The latest Guestroom 2010 debuted at HITEC
in Austin, Texas, last week, sporting a new name and showcasing a host of cutting-edge guestroom technologies, some so new that they're not yet available in the U.S., while also intentionally omitting a staple of the guestroom: the telephone.
New name, new focus
The model hotel room launched as Guestroom 2010 in 2006 as a working
showcase of cutting-edge
guestroom technologies; its name was intended
to reinforce that the snazzy technologies on display weren't a distant fantasy. But as the year 2010 quickly approaches, and there's no end in sight to the level of innovation that hotels explore in the guestroom, this guestroom of the future is re-branding itself as "Guestroom 20X" and will continue to focus on innovative new technologies, specifically as they relate to changing consumer and industry trends.
Phones no more
This year's display stirred up a little intentional controversy by ditching the traditional guestroom telephone entirely. The project's committee believes that, with the advent of cellular technology and the continuing focus on the television as an all-in-one media hub, guests would only need an in-room phone to call the front desk. In fact, the committee is so confident in its stance that they decided to place an antique intercom system from 1947 on the bedside table instead of a telephone.
Focusing further on the proliferation of cellular technology, one of the newest advancements on display includes door locks that respond to a guest's NFC-enabled cell phone via proximity sensors. The phone is sent a personalized code via SMS (text message) during the reservation process, and when waived near an RFID-enabled lock, will electronically release the latch. While NFC phones aren't yet available in the U.S., the technology is currently installed in hotels in Japan and Korea.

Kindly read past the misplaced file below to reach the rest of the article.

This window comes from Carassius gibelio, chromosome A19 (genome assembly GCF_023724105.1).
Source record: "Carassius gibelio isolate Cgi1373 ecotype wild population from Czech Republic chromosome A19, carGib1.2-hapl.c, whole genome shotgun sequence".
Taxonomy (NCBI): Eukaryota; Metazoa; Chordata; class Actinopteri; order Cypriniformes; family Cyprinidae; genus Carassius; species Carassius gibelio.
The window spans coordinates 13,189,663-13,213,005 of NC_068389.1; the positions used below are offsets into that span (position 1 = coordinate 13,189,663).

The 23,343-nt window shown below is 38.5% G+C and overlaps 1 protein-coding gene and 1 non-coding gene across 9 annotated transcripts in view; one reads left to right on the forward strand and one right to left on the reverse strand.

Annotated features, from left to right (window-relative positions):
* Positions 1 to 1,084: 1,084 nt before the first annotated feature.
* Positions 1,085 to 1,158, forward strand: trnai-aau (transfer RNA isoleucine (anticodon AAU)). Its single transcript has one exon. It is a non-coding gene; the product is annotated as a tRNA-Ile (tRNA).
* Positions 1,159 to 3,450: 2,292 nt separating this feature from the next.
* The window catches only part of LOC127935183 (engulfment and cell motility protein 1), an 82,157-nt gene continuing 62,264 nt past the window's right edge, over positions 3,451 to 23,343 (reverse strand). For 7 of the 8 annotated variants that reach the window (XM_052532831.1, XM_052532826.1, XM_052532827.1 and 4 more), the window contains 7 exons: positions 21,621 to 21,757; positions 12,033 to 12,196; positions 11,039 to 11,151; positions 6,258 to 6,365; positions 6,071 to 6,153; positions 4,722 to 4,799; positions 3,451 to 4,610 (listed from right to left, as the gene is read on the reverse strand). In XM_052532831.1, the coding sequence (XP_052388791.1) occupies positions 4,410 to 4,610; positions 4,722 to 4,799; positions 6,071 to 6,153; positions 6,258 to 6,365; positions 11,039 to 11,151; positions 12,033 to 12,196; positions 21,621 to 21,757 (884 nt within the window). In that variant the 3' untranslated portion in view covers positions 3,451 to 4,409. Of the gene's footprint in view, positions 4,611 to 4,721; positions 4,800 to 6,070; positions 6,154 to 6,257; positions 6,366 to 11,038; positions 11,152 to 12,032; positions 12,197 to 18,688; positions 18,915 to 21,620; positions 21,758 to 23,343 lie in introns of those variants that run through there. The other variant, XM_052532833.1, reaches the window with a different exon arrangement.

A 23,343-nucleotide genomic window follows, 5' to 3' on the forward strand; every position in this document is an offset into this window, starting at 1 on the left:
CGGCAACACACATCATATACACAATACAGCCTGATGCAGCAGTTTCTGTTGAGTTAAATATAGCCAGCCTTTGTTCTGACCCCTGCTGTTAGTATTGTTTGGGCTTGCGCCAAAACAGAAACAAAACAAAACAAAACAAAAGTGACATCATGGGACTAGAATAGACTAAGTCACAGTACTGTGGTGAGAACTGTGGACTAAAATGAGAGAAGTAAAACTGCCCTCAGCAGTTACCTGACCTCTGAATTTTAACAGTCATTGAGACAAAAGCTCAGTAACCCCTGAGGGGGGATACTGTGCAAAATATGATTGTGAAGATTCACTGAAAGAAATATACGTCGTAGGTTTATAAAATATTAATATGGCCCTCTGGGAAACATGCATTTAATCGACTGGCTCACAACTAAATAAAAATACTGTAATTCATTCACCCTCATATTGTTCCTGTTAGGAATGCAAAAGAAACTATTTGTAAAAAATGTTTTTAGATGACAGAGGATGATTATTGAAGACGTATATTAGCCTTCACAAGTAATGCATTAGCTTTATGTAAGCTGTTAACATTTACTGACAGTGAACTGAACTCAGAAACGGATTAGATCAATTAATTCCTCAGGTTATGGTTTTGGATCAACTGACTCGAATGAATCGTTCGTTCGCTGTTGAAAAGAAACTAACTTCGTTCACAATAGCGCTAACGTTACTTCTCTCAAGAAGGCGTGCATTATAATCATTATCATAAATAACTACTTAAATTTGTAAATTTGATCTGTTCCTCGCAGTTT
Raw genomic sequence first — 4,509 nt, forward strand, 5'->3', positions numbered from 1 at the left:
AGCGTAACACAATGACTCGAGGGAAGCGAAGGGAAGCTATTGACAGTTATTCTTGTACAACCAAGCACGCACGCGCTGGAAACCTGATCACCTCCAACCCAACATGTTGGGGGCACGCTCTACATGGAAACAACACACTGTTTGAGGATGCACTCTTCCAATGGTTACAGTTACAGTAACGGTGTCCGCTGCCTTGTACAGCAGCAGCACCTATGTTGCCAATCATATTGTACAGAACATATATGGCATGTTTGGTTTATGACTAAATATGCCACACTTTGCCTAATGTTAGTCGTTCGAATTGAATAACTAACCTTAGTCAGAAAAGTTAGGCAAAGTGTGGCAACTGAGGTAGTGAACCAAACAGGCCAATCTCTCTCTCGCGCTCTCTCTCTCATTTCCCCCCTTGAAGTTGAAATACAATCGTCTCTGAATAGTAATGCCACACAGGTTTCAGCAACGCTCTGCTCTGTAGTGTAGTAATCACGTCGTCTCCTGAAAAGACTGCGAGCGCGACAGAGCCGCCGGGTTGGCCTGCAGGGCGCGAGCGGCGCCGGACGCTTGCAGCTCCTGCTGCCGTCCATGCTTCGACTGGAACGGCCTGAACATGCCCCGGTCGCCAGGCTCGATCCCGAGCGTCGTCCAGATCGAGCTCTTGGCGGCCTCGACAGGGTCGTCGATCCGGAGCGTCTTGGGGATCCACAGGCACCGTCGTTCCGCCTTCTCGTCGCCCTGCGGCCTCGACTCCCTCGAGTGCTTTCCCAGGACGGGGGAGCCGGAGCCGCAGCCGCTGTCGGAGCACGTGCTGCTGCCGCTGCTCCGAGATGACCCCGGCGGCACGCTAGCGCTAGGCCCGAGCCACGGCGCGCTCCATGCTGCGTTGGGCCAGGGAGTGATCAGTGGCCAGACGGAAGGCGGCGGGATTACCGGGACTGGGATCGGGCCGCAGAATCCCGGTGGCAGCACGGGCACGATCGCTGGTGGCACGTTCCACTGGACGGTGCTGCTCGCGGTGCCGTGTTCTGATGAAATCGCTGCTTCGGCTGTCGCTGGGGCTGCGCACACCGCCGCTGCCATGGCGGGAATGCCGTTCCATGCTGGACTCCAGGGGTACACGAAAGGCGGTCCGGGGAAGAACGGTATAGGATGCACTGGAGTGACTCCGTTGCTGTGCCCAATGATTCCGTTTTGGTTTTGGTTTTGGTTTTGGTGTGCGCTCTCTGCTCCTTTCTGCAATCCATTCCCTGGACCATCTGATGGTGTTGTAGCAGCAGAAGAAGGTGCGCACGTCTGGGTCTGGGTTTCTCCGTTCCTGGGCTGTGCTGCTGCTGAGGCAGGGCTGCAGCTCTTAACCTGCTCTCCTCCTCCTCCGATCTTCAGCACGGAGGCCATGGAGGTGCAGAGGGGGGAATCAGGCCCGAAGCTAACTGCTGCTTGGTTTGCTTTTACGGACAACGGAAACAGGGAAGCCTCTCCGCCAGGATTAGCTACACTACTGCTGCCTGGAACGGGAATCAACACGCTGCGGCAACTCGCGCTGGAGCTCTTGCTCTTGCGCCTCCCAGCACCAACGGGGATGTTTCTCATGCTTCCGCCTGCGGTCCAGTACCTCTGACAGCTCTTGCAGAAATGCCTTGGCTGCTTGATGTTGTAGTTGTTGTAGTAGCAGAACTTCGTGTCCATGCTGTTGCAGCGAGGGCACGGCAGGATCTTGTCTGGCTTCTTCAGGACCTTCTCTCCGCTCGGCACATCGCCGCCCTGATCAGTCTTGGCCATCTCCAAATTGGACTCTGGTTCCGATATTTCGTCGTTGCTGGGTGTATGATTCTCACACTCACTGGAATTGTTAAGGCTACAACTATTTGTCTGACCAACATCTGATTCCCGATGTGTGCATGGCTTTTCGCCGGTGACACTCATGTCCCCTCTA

These demos included keyless door technology from IBM
, (also the project's patron sponsor), and electronic door locks from VingCard Elsafe
. The combined solution will allow guests to skip check-in and proceed directly to their rooms without having to stop at the front desk.
A multi-media hub from Uniguest
features a built-in computer and Bluetooth mouse and keyboard, while the Chargepod from Callpod Inc
. provides six-way charging capabilities at one time for guests' cell phones, PDAs, iPODs, digital cameras and most other electronic devices.
For alternate charging options, a guest could use the WildCharger
pad, a wire-free power solution to charge various electronic devices. Guests would simply place the enabled phone on the pad for instantaneous, uninterrupted charging. The device was named one of TIME magazine's "Best Inventions of 2007."
In-room entertainment takes on a new twist with Wii for Hotels, a version of Nintendo's
popular gaming system made exclusively for the lodging industry. Property managers can control game menu content, erase saved game data and receive new games via a network connection.
The traditional guestroom clock is replaced by a voice-responsive clock with Timeset technology from Sensory, Inc
., allowing guests to program the alarm by simply stating the desired dime out loud. Timeset can be integrated into numerous devices via an RSC-4x chip, brining voice activation to the thermostat, coffee maker, microwave or DVR.
The room also showcased several green technologies, with a particular focus on energy efficiency. An LCD television from Phillips
is designed with proprietary dimming technology to lower the backlight panel and reduce power consumption without compromising picture quality. The technology allows the unit to use up to 50 percent less power than most LCDs of the same size.
Meanwhile, closet doors double as energy generators in the Powerslide Energy Tax Door from Fluxx Lab
. When a guest slides open the door, magnets harness and redistribute the energy. The negligible energy harnessed is enough to light the closet for up to 20 seconds. Powerslide can be used in such common building components sliding doors and windows, draperies and drawers.